BOISSELIER: You know in front of camera I told you because they have to -- you know there is something that is organized around that to make us look like fools. I told you from the start that I would do it and I would announce it when it's done and I stick to my word, and you will have the tests done whether it's tomorrow or in a week or in a month.
BOISSELIER: They will be done and it will have everything, OK, so now people can be clearer on that.
WHITFIELD: All right, Brigitte Boisselier, we're about to run out of time. In think we're going to lose our satellite with you. So before you accidentally get cut off from that, I might as well just stop you right there but thank you very much for joining us from Sherbrooke, Quebec.
BOISSELIER: Thank you.
WHITFIELD: All right, well meanwhile the leader of the Raelians group, the controversial group that founded Clonaid from which Ms. Boisselier is also the CEO says not even he has seen the evidence and he resents, however, being called a fraud. (BEGIN VIDEO CLIP)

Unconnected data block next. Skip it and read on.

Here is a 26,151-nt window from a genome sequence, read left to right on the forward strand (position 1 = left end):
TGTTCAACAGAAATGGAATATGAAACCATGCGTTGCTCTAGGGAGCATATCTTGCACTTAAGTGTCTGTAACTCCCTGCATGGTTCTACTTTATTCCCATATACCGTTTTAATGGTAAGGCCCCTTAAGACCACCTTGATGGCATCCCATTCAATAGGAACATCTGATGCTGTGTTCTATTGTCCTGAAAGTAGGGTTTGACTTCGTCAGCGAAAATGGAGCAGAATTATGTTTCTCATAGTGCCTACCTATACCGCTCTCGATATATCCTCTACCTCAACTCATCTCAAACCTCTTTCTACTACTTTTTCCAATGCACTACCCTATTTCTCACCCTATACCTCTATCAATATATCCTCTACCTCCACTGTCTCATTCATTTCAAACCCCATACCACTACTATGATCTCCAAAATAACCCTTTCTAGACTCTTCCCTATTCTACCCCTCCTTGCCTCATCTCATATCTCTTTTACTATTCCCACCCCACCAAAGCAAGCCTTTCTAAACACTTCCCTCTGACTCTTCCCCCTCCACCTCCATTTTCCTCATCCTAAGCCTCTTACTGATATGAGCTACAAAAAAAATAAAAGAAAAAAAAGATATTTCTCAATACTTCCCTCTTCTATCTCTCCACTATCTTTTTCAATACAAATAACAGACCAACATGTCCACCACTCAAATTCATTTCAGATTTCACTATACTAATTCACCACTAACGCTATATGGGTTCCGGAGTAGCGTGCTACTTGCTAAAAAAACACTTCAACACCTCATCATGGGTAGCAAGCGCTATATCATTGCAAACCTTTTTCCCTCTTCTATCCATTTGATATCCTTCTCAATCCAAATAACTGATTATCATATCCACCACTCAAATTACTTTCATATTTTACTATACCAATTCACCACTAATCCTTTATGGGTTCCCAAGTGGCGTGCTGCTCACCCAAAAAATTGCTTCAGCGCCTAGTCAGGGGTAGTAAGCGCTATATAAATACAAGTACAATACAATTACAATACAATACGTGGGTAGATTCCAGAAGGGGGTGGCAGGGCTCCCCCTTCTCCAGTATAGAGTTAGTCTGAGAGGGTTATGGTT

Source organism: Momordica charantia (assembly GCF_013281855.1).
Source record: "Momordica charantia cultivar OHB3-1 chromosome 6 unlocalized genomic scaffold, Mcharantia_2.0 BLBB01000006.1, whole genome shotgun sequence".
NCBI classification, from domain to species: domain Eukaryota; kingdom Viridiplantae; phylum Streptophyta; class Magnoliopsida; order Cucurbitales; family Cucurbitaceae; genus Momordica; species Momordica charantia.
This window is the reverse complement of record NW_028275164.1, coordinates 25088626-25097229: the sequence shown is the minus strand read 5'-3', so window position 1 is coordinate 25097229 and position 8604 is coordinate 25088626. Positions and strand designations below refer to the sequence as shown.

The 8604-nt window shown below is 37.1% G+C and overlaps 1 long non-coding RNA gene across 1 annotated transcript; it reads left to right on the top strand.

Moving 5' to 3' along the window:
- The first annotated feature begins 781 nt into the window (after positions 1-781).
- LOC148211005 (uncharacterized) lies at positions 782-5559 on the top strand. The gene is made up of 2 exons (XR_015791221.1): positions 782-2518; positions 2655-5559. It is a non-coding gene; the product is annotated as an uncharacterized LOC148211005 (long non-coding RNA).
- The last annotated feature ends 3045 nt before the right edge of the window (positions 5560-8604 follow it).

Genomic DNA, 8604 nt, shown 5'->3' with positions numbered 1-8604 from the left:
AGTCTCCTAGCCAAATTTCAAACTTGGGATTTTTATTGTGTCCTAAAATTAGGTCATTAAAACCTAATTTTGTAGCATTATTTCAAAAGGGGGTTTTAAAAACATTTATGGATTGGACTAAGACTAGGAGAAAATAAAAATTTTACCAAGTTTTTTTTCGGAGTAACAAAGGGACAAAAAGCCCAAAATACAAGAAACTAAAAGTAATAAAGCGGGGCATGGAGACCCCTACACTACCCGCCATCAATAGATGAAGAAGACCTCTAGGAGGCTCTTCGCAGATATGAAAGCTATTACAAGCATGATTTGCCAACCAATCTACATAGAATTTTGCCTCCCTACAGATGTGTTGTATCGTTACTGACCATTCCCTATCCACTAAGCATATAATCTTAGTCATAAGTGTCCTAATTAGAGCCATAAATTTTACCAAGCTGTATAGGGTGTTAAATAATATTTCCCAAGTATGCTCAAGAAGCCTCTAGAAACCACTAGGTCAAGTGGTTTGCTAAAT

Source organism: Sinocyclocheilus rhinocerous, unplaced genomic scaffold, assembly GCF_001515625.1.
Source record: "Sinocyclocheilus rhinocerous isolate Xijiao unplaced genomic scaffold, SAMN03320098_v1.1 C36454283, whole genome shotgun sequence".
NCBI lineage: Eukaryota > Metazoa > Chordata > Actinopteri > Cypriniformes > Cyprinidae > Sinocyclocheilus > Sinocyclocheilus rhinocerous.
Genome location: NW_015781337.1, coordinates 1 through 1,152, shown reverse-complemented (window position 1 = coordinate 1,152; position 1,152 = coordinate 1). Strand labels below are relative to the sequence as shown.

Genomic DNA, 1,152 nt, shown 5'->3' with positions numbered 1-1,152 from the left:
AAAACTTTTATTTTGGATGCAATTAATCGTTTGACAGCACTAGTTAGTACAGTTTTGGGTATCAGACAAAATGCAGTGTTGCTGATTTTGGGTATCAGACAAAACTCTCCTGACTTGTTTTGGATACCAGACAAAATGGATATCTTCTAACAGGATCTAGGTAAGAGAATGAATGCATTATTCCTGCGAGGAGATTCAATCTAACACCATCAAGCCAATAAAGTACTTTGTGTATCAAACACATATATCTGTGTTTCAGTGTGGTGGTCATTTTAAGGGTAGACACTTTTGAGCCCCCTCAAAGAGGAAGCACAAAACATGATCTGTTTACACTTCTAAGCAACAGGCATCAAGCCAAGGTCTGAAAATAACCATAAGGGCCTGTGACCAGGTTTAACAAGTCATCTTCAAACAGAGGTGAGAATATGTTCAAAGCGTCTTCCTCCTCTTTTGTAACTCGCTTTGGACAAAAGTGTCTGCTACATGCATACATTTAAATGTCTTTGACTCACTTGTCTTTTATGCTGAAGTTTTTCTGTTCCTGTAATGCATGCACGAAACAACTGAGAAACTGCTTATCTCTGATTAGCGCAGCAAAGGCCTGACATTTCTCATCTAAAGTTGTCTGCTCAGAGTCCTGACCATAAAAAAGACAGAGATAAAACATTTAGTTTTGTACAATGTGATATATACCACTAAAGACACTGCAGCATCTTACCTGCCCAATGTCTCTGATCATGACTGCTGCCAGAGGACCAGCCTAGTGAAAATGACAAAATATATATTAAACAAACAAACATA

RAEL, RAELIAN MOVEMENT LEADER: I understand that the legal attorneys want to jump on this (UNINTELLIGIBLE) to try to have a (UNINTELLIGIBLE) at the end of the world and, you know, it's good for a legal attorney to suddenly be famous thanks to what we do. But number two, I am not involved like I said before in the cloning company. I don't even know if there is a baby. I am like everybody else. I am waiting for proof.
(END VIDEO CLIP)
WHITFIELD: So at this juncture what are we to believe? Bioethicist Alta Charo has strong doubts about the claims and she joins us from Madison, Wisconsin, and you've now heard from Ms. Boisselier right here on CNN. What are your thoughts? Are you feeling any more comfortable with the notion or her claim that a second baby has been born?